Finding the self through experiences rather than objects

How many of us remember experiences that make us happy? If we take a trip down memory lane we are bound to find at least three experiences that have made us glow like a light bulb inside. For example, Christmas day as a child, a special birthday or a magical anniversary that took place. It could even be a reconciliation with someone special or just a day that you remember feeling joyful over.

We may not think that experiences can add to our general state of wellbeing but in actual fact  [1]British philosophers John Locke and Jeremy Bentham claimed that happiness is determined by the number of positive events experienced in life (Lilinefeld et al 2010, & Eysenck, 1990). On the other hand, Eysenck says the No. 1 myth regarding happiness is that happiness is determined by the number and nature of pleasurable events experienced.
 
We all find happiness in different places. Some of us believe that relationships can make us happy, whereas others may believe that happiness is found through career or by having a successful family. There are many different aspects in life that can make us happy but if we are not entirely happy with who we are then finding happiness can become a task rather than a natural rhythm. Through life experience we begin to gain a sense of identity along with self belief. Once we have obtained the right level of self belief we can follow through with our pursuits and begin our individual life calling but before we get to that stage it is vital that we find out what makes us come to life, and what makes us happy. However, it can be easy to mistake happiness for short term fixes.

[2]Researchers believe that gaining happiness from objects – called materialism in the psychology literature -- affords us much less pleasure than another mechanism of happiness, experience. Experientialism, or using experiences to derive pleasure, appears to make us much happier than materialism and this is precisely why the matter remains open to debate.
 
The questions is: “Do experiences really make us happier than objects?” It may help you to consider an example:

[3]If objects made us happier, you would remember most of the gifts you received for a past birthday. Instead, we tend to remember the context surrounding those gifts more clearly -- the birthday party, Christmas morning, a Valentine's Day dinner. We don't remember the gift as much as we remember the experience surrounding the gift. This is an interesting concept that many of us perhaps push to the side without pondering the full meaning of the word “gift”. As humans we like to receive gifts because it makes us feel special and supreme and what is more, is that we feel we have the evidence to actually hold physically in our hands or in our surroundings with a gift whereas you can not prove a memory as such other than by storing it in your mind. But collectively or singularly we all hold memories that are close to our hearts, memories that have inspired us, stirred us, provoked us or simply called us to our destination. Sadly in times of doubt it is easy to forget these memories. Therefore it may be useful to consider the notion of creating more happy memories so that we can regain and strengthen our own sense of happiness and wellbeing. You may even like to consider the following examples:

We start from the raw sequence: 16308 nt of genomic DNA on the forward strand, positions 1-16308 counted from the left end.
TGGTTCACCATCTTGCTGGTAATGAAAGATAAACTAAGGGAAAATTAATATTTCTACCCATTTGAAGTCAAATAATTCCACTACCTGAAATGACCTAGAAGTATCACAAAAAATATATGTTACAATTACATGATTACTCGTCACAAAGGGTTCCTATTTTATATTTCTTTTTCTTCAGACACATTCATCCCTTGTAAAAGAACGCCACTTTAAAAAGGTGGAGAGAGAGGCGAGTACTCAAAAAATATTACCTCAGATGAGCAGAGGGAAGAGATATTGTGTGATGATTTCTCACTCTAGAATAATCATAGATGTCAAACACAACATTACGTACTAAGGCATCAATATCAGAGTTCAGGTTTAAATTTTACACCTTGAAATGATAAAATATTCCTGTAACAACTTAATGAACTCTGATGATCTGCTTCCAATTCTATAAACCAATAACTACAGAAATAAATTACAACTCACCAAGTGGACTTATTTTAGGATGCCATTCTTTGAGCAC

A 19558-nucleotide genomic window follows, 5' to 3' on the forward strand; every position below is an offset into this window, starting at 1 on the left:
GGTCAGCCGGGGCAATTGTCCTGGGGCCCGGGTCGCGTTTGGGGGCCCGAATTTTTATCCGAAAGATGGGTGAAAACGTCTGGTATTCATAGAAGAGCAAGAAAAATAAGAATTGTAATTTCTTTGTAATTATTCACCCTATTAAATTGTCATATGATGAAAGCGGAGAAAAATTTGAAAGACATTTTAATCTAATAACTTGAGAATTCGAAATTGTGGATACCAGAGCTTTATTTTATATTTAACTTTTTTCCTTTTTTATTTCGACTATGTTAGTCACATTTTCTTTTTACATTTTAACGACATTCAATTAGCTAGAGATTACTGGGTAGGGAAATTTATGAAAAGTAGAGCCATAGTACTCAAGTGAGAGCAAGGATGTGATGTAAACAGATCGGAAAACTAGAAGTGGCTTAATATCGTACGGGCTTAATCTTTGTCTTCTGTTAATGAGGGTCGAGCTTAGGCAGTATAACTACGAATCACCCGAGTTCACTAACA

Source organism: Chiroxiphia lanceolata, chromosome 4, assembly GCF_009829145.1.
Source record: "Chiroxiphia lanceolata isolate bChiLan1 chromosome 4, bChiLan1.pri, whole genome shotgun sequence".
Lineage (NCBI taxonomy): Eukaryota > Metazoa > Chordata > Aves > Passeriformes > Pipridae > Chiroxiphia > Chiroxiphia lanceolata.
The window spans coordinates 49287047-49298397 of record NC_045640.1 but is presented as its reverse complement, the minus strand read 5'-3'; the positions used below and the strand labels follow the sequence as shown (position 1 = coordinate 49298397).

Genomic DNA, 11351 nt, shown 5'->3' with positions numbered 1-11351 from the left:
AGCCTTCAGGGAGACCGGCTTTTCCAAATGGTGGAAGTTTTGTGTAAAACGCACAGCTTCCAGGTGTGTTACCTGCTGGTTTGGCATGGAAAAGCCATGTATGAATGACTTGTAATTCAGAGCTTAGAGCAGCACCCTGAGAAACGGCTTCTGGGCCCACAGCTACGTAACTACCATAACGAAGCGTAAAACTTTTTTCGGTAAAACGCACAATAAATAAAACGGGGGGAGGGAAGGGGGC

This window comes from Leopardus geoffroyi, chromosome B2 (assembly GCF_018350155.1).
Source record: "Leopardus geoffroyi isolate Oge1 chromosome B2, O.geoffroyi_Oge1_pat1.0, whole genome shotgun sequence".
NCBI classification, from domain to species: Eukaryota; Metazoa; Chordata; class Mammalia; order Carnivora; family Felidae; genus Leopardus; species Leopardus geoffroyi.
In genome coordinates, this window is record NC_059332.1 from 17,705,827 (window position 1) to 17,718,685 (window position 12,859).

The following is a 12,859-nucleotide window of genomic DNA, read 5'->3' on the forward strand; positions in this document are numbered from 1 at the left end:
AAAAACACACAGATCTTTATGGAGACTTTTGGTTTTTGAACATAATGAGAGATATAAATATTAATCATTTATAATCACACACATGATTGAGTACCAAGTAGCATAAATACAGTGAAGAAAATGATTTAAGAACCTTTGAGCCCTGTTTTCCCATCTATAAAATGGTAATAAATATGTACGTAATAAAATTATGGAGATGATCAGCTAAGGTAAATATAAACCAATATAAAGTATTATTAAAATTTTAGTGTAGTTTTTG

Keep a happy box!

Create a box that mimics things about you. Decorate your chosen box with old photographs, friendship bracelets and store letters/emails that have made you smile. Inside the box you can keep gentle reminders of events that have made you smile. Even if it means phoning up your mum and asking for the old family photos or digging out an award that made you smile you will soon see a box of all the things that once made you happy, making room for more positive and powerful experiences.
 
Think realistically


Sometimes we buy into things unrealistically because we go by the assumption that objects or possessions are going to fill a gap in our lives. But usually when we purchase an item we feel we desire we often find ourselves falling into a come down after the object fades into the background or loses its meaning – we are then on to buy the next accessory without considering why we are buying it in the first place. It may be wise to think about and compare feelings, experiences and objects. How do you feel when you buy the object? How long does your feeling of exhilaration last? Now think about a magical experience that you have gone through and consider whether this helped you to stay focussed for a long time because you had something to build on? This could be meeting a new partner, graduating, starting a new job or taking up a new creative project.
 
Start sprinkling those seeds!


If you feel you want to create new positive experiences then visualise yourself planting seeds into the earth and coming to life! The majority of sad cases are predicted because we ourselves can not see a way out of the gloom that we have allowed ourselves to fall under. It’s easy to get caught up in a heavy rain cloud of repetitive thoughts but it is also important to remember that we have undoubtedly been in that rain cloud before and still managed to create happy experiences. Most of all, if you have been happy before and ecstatic about life then you sure can be again!
 
With love and light  x x x
 

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